The odds have shrunk that Einstein was wrong about a fundamental law of the Universe.
Scientists at the world's biggest physics lab said on Friday they have ruled out one possible error that could have distorted startling measurements appearing to show particles travelling faster than light.
Many physicists reacted with scepticism in September when measurements by French and Italian researchers seemed to show subatomic neutrino particles breaking what Einstein considered the ultimate speed barrier.
The European Organisation for Nuclear Research said more precise testing has confirmed the accuracy of one part of the experiment. “One key test was to repeat the measurement with very short beam pulses,” said the Geneva-based organisation, known by its French acronym CERN.
The test allowed scientists to check if the starting time for the neutrinos was being measured correctly before they were fired 730 km from Geneva to a lab in Italy. The results matched those from the previous test, “ruling out one potential source of systematic error,” said CERN.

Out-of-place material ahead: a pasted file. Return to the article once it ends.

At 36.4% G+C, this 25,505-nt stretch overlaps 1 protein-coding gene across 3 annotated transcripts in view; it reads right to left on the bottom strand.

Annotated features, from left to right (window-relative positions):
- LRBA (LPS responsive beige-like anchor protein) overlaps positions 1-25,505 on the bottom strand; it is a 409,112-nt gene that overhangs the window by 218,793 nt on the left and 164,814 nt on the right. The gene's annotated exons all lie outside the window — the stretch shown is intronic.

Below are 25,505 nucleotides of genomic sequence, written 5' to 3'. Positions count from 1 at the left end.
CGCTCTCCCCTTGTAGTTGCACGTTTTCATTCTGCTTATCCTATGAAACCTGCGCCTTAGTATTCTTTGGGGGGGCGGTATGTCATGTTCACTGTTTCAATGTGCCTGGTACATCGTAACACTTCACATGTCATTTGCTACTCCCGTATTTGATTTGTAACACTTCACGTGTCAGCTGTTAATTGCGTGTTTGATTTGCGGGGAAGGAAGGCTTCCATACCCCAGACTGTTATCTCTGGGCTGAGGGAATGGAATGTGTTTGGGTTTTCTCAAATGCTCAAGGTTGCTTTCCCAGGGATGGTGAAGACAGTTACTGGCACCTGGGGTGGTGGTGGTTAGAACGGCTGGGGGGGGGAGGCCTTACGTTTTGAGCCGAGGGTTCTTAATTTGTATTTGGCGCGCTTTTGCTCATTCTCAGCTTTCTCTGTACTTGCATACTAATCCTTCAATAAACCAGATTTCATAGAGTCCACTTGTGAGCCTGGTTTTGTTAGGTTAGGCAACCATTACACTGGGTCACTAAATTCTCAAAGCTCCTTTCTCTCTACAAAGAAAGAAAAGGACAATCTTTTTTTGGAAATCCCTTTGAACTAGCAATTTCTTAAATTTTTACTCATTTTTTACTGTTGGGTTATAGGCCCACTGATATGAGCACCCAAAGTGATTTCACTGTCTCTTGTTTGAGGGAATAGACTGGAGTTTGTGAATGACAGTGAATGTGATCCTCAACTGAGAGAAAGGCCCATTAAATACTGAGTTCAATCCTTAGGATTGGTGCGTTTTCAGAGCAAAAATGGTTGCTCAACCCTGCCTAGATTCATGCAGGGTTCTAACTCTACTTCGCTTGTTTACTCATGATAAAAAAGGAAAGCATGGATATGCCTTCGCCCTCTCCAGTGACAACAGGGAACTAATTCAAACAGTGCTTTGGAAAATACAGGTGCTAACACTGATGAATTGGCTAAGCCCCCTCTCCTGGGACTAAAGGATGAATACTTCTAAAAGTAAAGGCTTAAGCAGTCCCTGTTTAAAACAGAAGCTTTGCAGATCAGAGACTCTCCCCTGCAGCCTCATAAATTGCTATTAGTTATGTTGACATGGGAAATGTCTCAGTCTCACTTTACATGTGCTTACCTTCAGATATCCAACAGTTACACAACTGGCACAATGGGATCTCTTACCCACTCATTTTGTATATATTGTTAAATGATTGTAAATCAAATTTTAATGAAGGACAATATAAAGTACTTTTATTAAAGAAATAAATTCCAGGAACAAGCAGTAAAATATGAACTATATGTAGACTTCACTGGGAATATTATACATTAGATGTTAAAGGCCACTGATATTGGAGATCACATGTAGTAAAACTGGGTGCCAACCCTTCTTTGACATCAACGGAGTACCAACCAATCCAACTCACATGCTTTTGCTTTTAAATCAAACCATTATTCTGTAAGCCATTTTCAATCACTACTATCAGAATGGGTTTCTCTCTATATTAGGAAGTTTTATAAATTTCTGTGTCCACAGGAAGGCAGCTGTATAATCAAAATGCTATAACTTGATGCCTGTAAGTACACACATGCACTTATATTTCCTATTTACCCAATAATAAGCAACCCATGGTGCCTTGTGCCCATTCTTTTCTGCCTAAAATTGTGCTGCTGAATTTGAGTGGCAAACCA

Still, scientists stressed only independent measurements by labs elsewhere would allow them to declare the results a genuine finding. “A measurement so delicate and carrying a profound implication on physics requires an extraordinary level of scrutiny,” said Fernando Ferroni, president of Italian Institute for Nuclear Physics. “The positive outcome of the test makes us more confident in the result, although a final word can only be said by analogous measurements performed elsewhere in the world.”
According to Einstein's 1905 special theory of relativity, nothing is meant to be able to go faster than the speed of light — 299,792 km per second.
But the researchers said in September that their neutrinos travelled 60 nanoseconds faster, when the margin of error in their experiment allowed for just 10 nanoseconds.